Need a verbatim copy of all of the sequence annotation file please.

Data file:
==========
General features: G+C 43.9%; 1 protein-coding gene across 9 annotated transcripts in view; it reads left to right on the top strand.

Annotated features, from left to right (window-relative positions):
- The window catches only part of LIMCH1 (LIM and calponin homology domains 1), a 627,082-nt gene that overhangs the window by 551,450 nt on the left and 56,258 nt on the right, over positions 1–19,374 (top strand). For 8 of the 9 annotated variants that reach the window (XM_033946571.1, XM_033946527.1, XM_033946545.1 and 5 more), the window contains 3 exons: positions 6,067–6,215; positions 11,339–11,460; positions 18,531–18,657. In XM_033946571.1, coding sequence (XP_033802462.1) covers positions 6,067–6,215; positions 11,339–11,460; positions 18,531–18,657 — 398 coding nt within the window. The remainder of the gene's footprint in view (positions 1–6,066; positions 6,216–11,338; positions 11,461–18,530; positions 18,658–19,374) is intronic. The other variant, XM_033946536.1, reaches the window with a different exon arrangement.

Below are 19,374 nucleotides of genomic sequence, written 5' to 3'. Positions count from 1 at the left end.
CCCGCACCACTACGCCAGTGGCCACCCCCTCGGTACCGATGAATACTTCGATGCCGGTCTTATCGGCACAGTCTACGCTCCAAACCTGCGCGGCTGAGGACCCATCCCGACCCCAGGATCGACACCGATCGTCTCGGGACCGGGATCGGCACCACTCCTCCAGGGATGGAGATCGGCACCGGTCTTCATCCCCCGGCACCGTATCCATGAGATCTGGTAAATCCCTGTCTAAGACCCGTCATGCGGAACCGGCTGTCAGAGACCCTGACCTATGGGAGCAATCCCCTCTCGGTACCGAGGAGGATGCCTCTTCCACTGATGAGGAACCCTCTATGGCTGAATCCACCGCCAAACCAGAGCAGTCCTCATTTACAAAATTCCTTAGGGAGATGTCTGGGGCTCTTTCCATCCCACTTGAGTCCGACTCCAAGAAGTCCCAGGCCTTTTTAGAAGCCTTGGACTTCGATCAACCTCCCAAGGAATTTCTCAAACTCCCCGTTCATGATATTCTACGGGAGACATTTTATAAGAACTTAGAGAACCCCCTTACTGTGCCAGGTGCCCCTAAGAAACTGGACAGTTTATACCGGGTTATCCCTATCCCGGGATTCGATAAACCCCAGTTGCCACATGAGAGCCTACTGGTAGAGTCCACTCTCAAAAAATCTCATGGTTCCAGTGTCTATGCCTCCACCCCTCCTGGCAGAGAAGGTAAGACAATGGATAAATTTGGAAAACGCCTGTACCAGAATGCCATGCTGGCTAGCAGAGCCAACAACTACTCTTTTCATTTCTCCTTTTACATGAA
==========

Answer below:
General features: G+C 43.9%; 1 protein-coding gene across 9 annotated transcripts in view; it reads left to right on the top strand.

Annotated features, from left to right (window-relative positions):
- The window catches only part of LIMCH1 (LIM and calponin homology domains 1), a 627,082-nt gene that overhangs the window by 551,450 nt on the left and 56,258 nt on the right, over positions 1–19,374 (top strand). For 8 of the 9 annotated variants that reach the window (XM_033946571.1, XM_033946527.1, XM_033946545.1 and 5 more), the window contains 3 exons: positions 6,067–6,215; positions 11,339–11,460; positions 18,531–18,657. In XM_033946571.1, coding sequence (XP_033802462.1) covers positions 6,067–6,215; positions 11,339–11,460; positions 18,531–18,657 — 398 coding nt within the window. The remainder of the gene's footprint in view (positions 1–6,066; positions 6,216–11,338; positions 11,461–18,530; positions 18,658–19,374) is intronic. The other variant, XM_033946536.1, reaches the window with a different exon arrangement.

Below are 19,374 nucleotides of genomic sequence, written 5' to 3'. Positions count from 1 at the left end.
CCCGCACCACTACGCCAGTGGCCACCCCCTCGGTACCGATGAATACTTCGATGCCGGTCTTATCGGCACAGTCTACGCTCCAAACCTGCGCGGCTGAGGACCCATCCCGACCCCAGGATCGACACCGATCGTCTCGGGACCGGGATCGGCACCACTCCTCCAGGGATGGAGATCGGCACCGGTCTTCATCCCCCGGCACCGTATCCATGAGATCTGGTAAATCCCTGTCTAAGACCCGTCATGCGGAACCGGCTGTCAGAGACCCTGACCTATGGGAGCAATCCCCTCTCGGTACCGAGGAGGATGCCTCTTCCACTGATGAGGAACCCTCTATGGCTGAATCCACCGCCAAACCAGAGCAGTCCTCATTTACAAAATTCCTTAGGGAGATGTCTGGGGCTCTTTCCATCCCACTTGAGTCCGACTCCAAGAAGTCCCAGGCCTTTTTAGAAGCCTTGGACTTCGATCAACCTCCCAAGGAATTTCTCAAACTCCCCGTTCATGATATTCTACGGGAGACATTTTATAAGAACTTAGAGAACCCCCTTACTGTGCCAGGTGCCCCTAAGAAACTGGACAGTTTATACCGGGTTATCCCTATCCCGGGATTCGATAAACCCCAGTTGCCACATGAGAGCCTACTGGTAGAGTCCACTCTCAAAAAATCTCATGGTTCCAGTGTCTATGCCTCCACCCCTCCTGGCAGAGAAGGTAAGACAATGGATAAATTTGGAAAACGCCTGTACCAGAATGCCATGCTGGCTAGCAGAGCCAACAACTACTCTTTTCATTTCTCCTTTTACATGAA